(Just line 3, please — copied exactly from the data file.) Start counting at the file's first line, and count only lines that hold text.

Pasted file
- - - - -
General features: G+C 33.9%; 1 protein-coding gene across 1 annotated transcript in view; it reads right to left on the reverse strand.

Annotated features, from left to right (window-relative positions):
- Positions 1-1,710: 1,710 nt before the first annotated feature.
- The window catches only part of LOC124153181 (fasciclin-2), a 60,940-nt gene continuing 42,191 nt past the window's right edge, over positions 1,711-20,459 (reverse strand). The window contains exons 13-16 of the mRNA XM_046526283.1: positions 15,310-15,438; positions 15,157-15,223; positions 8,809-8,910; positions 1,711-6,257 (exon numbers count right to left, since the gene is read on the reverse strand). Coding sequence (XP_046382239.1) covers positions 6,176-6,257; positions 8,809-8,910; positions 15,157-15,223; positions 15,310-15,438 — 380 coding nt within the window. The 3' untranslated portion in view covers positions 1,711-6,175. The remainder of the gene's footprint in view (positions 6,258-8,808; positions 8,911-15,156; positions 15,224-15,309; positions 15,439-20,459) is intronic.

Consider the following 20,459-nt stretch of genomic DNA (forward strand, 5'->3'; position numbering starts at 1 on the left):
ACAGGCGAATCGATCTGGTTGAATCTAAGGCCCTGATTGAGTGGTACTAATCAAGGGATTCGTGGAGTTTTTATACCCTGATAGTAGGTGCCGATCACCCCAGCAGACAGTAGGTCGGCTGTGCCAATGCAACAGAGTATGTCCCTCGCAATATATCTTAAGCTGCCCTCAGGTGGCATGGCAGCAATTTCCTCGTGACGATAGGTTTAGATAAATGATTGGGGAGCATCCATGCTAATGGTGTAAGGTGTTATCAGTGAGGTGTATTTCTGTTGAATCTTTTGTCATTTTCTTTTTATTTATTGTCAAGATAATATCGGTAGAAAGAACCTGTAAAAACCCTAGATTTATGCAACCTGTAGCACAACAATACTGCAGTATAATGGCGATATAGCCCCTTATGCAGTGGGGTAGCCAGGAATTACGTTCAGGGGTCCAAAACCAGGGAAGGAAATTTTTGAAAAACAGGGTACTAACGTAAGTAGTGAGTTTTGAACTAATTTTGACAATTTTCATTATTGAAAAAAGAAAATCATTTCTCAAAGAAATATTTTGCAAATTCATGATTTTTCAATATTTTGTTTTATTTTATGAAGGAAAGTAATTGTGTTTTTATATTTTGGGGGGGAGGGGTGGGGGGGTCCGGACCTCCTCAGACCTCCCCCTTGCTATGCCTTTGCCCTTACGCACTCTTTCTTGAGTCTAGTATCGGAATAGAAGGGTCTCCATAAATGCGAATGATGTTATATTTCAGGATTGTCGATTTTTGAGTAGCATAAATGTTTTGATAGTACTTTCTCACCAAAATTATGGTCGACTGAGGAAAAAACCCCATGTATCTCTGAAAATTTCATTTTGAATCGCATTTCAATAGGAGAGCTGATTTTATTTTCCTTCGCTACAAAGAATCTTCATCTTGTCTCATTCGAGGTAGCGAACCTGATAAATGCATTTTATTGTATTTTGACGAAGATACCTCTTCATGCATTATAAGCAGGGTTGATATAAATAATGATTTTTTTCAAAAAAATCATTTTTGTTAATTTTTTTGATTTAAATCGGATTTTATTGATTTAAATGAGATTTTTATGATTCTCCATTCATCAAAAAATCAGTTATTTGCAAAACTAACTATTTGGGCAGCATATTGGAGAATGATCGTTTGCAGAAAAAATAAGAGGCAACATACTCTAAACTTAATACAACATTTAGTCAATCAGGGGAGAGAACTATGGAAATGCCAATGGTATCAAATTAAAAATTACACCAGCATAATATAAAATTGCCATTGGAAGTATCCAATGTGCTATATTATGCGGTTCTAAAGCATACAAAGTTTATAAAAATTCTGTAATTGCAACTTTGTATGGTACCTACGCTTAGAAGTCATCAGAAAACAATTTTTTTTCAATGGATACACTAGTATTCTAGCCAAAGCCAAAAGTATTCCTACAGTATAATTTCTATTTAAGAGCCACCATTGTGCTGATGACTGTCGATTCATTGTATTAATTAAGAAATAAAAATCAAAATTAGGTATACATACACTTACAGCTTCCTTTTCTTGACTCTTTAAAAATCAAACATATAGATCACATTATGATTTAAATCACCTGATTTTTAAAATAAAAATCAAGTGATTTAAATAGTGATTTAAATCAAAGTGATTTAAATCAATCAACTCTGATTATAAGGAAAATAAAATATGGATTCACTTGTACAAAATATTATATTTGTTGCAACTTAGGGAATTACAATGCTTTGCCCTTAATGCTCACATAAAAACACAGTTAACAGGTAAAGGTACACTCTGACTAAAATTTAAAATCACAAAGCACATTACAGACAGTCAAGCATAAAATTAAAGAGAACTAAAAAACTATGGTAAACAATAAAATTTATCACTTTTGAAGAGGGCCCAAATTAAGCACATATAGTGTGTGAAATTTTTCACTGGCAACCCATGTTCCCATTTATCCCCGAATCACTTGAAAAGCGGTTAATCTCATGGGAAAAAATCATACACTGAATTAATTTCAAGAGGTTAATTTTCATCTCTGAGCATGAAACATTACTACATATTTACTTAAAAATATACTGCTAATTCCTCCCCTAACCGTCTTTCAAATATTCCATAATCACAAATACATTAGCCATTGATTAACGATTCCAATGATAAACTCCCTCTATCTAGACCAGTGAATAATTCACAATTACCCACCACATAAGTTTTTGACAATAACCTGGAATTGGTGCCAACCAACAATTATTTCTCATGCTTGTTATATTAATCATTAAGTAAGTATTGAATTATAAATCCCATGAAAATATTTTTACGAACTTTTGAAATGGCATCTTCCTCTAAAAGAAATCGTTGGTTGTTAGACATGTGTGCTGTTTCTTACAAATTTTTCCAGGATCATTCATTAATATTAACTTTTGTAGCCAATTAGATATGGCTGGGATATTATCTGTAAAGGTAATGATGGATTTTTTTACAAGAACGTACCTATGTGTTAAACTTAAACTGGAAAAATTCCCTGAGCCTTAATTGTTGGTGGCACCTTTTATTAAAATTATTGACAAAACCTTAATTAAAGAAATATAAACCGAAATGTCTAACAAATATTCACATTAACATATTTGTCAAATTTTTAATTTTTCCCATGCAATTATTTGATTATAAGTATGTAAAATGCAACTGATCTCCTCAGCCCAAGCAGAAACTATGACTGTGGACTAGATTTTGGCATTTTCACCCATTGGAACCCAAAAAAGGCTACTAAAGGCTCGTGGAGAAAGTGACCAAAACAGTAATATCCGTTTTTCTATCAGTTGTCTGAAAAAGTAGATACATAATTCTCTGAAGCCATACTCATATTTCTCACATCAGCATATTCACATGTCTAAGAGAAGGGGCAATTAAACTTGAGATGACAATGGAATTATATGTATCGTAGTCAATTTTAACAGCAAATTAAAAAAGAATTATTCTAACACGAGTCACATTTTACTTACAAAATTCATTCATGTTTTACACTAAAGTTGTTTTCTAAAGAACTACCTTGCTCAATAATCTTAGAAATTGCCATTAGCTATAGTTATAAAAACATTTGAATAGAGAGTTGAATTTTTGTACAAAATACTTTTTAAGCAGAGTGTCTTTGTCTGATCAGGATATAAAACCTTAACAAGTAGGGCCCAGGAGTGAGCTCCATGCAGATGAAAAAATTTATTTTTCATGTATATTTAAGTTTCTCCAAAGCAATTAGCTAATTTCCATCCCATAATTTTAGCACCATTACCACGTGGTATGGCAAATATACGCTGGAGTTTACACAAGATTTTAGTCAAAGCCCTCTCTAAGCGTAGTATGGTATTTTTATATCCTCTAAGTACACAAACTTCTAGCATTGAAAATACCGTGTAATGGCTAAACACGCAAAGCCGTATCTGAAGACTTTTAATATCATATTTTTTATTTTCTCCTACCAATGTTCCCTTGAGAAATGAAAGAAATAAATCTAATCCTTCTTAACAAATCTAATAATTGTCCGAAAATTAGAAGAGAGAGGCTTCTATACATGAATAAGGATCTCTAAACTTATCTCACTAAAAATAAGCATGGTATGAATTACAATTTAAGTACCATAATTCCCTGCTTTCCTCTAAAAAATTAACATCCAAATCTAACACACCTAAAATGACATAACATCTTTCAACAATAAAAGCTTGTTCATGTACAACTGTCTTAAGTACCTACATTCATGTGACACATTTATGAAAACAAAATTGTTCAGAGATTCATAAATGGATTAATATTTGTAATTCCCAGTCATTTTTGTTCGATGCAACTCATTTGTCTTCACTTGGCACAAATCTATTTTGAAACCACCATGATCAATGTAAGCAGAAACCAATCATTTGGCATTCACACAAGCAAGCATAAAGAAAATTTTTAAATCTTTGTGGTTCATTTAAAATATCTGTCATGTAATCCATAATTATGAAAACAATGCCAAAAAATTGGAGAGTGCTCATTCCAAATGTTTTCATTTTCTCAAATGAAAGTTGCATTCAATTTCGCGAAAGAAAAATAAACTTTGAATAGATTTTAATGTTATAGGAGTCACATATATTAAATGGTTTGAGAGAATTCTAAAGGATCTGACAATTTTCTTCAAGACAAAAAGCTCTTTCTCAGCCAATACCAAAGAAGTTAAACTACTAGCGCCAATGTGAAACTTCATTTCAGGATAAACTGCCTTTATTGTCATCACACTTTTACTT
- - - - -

- Positions 1-1,710: 1,710 nt before the first annotated feature.